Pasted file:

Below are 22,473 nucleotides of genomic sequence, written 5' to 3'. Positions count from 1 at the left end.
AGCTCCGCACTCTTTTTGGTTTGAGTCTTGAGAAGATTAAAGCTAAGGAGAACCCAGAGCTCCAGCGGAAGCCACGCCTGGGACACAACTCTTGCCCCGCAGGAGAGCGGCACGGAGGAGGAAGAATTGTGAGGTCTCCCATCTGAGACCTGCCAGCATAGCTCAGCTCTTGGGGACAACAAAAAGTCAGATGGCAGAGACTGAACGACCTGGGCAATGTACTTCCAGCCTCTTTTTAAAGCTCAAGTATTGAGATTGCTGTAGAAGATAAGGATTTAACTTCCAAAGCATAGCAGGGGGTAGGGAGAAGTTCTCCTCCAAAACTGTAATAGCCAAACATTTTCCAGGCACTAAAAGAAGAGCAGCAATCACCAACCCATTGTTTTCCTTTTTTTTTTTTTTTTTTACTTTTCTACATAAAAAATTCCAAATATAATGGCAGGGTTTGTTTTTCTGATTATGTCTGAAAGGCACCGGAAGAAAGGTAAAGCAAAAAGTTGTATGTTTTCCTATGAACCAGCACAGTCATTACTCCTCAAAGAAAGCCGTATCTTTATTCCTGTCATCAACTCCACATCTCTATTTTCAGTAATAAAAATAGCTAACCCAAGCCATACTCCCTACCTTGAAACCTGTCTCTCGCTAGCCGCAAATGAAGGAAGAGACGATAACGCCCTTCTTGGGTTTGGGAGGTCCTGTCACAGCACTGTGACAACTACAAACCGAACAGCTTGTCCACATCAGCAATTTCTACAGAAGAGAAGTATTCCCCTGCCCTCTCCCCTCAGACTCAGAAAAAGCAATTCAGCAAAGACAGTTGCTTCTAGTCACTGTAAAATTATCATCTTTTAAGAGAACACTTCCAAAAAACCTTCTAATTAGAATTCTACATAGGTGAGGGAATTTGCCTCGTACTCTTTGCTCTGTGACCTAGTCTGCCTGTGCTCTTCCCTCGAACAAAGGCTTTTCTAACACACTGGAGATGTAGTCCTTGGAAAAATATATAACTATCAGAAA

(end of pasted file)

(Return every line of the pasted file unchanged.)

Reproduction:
Below are 22,473 nucleotides of genomic sequence, written 5' to 3'. Positions count from 1 at the left end.
AGCTCCGCACTCTTTTTGGTTTGAGTCTTGAGAAGATTAAAGCTAAGGAGAACCCAGAGCTCCAGCGGAAGCCACGCCTGGGACACAACTCTTGCCCCGCAGGAGAGCGGCACGGAGGAGGAAGAATTGTGAGGTCTCCCATCTGAGACCTGCCAGCATAGCTCAGCTCTTGGGGACAACAAAAAGTCAGATGGCAGAGACTGAACGACCTGGGCAATGTACTTCCAGCCTCTTTTTAAAGCTCAAGTATTGAGATTGCTGTAGAAGATAAGGATTTAACTTCCAAAGCATAGCAGGGGGTAGGGAGAAGTTCTCCTCCAAAACTGTAATAGCCAAACATTTTCCAGGCACTAAAAGAAGAGCAGCAATCACCAACCCATTGTTTTCCTTTTTTTTTTTTTTTTTTACTTTTCTACATAAAAAATTCCAAATATAATGGCAGGGTTTGTTTTTCTGATTATGTCTGAAAGGCACCGGAAGAAAGGTAAAGCAAAAAGTTGTATGTTTTCCTATGAACCAGCACAGTCATTACTCCTCAAAGAAAGCCGTATCTTTATTCCTGTCATCAACTCCACATCTCTATTTTCAGTAATAAAAATAGCTAACCCAAGCCATACTCCCTACCTTGAAACCTGTCTCTCGCTAGCCGCAAATGAAGGAAGAGACGATAACGCCCTTCTTGGGTTTGGGAGGTCCTGTCACAGCACTGTGACAACTACAAACCGAACAGCTTGTCCACATCAGCAATTTCTACAGAAGAGAAGTATTCCCCTGCCCTCTCCCCTCAGACTCAGAAAAAGCAATTCAGCAAAGACAGTTGCTTCTAGTCACTGTAAAATTATCATCTTTTAAGAGAACACTTCCAAAAAACCTTCTAATTAGAATTCTACATAGGTGAGGGAATTTGCCTCGTACTCTTTGCTCTGTGACCTAGTCTGCCTGTGCTCTTCCCTCGAACAAAGGCTTTTCTAACACACTGGAGATGTAGTCCTTGGAAAAATATATAACTATCAGAAA